By Michael Simpson | August 2009
For most of us the thought of pest control means chemicals and poisons all over our home. Bedbugs have a resistance to pesticides so being more environmentally aware means replacing chemicals with thermal remediation to eradicate bed bugs. “You heat up a room to 130 degrees, and for bugs and their eggs that temperature is lethal.”
This proven process is 100% environmentally responsible and eco-friendly so there’s no need to worry about nasty chemicals or foreign elements affecting people or the earth. The process takes one day – compared to upwards of a month for competitive solutions – and allows you to keep your existing space “as is” without throwing out bedding, clothing, linens and the like.
Elevating the temperature within buildings has been used to eradicate pests ranging from grain insects to termites. Structural and containerized heat treatments are also being used for bed bugs. Portable heaters and fans are used to gradually heat the air within rooms to about 125 to 130°F while monitoring with strategically placed sensors. While heat treatments hold promise, eliminating infestations by raising the temperature within a building may not be so easy. As observed with cockroaches, bed bugs may seek out cooler areas as the temperature within rooms builds. Whether some bugs will be able to survive by moving to cooler locations (including adjacent units) still needs further study.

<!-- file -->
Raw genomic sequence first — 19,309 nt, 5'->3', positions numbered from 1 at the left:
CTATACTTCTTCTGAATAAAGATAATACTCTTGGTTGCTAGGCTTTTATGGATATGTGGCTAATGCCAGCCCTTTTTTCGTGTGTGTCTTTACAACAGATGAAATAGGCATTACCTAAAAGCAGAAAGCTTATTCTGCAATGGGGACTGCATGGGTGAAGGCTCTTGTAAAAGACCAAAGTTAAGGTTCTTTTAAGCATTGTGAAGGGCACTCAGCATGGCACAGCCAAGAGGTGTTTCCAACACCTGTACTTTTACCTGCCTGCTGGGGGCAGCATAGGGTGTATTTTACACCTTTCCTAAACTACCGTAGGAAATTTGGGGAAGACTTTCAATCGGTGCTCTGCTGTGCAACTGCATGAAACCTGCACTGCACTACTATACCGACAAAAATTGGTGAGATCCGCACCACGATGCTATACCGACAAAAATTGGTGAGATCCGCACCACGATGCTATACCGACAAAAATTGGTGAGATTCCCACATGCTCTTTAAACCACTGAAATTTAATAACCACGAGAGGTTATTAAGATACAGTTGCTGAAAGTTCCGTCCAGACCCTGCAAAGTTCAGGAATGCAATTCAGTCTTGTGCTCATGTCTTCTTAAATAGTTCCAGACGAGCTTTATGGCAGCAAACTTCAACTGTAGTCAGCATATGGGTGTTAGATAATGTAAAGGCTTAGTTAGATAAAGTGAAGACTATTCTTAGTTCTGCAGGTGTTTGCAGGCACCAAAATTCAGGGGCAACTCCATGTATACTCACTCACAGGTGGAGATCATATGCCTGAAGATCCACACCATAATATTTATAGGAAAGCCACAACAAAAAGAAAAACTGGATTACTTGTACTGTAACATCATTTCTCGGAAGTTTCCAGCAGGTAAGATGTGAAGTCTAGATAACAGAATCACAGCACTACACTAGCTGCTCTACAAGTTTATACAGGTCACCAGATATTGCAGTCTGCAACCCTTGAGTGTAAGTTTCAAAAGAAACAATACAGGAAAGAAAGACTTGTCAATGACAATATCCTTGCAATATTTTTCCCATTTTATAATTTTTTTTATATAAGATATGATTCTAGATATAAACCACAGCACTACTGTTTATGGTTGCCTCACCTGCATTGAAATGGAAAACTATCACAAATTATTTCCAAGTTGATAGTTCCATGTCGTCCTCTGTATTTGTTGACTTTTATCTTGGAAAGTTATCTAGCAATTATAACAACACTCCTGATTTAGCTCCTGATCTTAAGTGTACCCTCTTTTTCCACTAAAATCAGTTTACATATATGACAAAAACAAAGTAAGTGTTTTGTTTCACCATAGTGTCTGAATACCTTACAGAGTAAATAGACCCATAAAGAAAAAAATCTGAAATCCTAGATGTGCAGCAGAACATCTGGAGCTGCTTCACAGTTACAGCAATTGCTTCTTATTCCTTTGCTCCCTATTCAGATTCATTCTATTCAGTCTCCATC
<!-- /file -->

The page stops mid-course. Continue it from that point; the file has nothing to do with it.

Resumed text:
There is considerable documentation citing the temperature and time correlations necessary to kill bedbugs and their eggs. Several sources (Usinger 1966, Gulmahamad 2002, Quarles 2007) report that adults and nymphs die within 15 minutes at temperatures greater than 113ºF and 60 minutes to kill eggs. Raising room temperatures above the thermal death point and maintaining that temperature for several hours should eliminate a bedbug infestation.